Diomedea sanfordi (Northern royal albatross) 

Swartvlerkkoningalbatros [Afrikaans]; Swartvlerkkoningmalmok [Afrikaans]; Albatros royal du Nord [French]

Life > Eukaryotes > Opisthokonta > Metazoa (animals) > Bilateria > Deuterostomia > Chordata > Craniata > Vertebrata (vertebrates)  > Gnathostomata (jawed vertebrates) > Teleostomi (teleost fish) > Osteichthyes (bony fish) > Class: Sarcopterygii (lobe-finned fish) > Stegocephalia (terrestrial vertebrates) > Tetrapoda (four-legged vertebrates) > Reptiliomorpha > Amniota > Reptilia (reptiles) > Romeriida > Diapsida > Archosauromorpha > Archosauria > Dinosauria (dinosaurs) > Saurischia > Theropoda (bipedal predatory dinosaurs) > Coelurosauria > Maniraptora > Aves (birds) > Order: Ciconiiformes > Family: Diomedeidae

Diomedea sanfordi (Northern royal albatross)  Diomedea sanfordi (Northern royal albatross) 
Northern royal albatross, offshore from Cape Town, South Africa. [photo Trevor Hardaker ] Northern royal albatross, offshore from Cape Town, South Africa. [photo Trevor Hardaker ]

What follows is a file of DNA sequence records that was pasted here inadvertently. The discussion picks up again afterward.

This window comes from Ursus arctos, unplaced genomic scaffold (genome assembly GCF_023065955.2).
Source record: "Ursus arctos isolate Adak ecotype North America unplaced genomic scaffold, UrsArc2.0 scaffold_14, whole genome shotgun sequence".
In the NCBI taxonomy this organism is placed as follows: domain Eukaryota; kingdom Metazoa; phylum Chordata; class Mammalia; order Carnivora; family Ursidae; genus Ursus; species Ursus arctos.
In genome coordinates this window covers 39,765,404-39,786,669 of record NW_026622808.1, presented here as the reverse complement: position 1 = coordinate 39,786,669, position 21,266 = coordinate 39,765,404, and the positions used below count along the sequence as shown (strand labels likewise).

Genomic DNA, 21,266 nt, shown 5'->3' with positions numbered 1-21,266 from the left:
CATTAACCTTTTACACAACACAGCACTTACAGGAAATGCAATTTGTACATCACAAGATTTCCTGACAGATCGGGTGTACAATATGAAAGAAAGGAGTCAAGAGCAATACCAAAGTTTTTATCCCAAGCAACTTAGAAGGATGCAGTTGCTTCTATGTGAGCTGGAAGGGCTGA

Distribution and habitat

Breeds on islands off the coast of New Zealand, dispersing in the non-breeding season to the waters surrounding South America. It is generally scarce in southern African waters, while most common over the continental shelf edge between the Orange River, Northern Cape and Cape Agulhas, Western Cape but also rarely occurring further south.

Movements and migrations

Arrives at its breeding colonies in October, breeding before dispersing about a year later across the southern oceans.

Food 

The following food items have been recorded in its diet:

  • squid
    • Moroteuthopsis ingens
    • Histioteuthis atlantica
  • fish
  • crustaceans
  • tunicates
  • scavenged penguin carcasses

Breeding

Breeds in dense colonies on small rocky islets (Chatham Island) or vegetated slopes (Taiaroa Head), laying its eggs in late October and November. The chicks hatch in the period from January-February, fledging in September and October.

Threats

Endangered, due to low breeding success at Chatham Island, New Zealand, largely as a result of a severe storms in 1985 which washed away vegetation and soil, forcing birds to breed on bare rock or build nests of stone. This causes egg breakage, high egg temperatures and nest flooding. It also has a colony at Taiaroa Head, New Zealand, where it has been negatively impacted by blowflies and introduced predators, however intensive conservation work have thankfully enhanced the breeding success of birds there.

References

  • Hockey PAR, Dean WRJ and Ryan PG 2005. Roberts - Birds of southern Africa, VIIth ed. The Trustees of the John Voelcker Bird Book Fund, Cape Town. 

 
 

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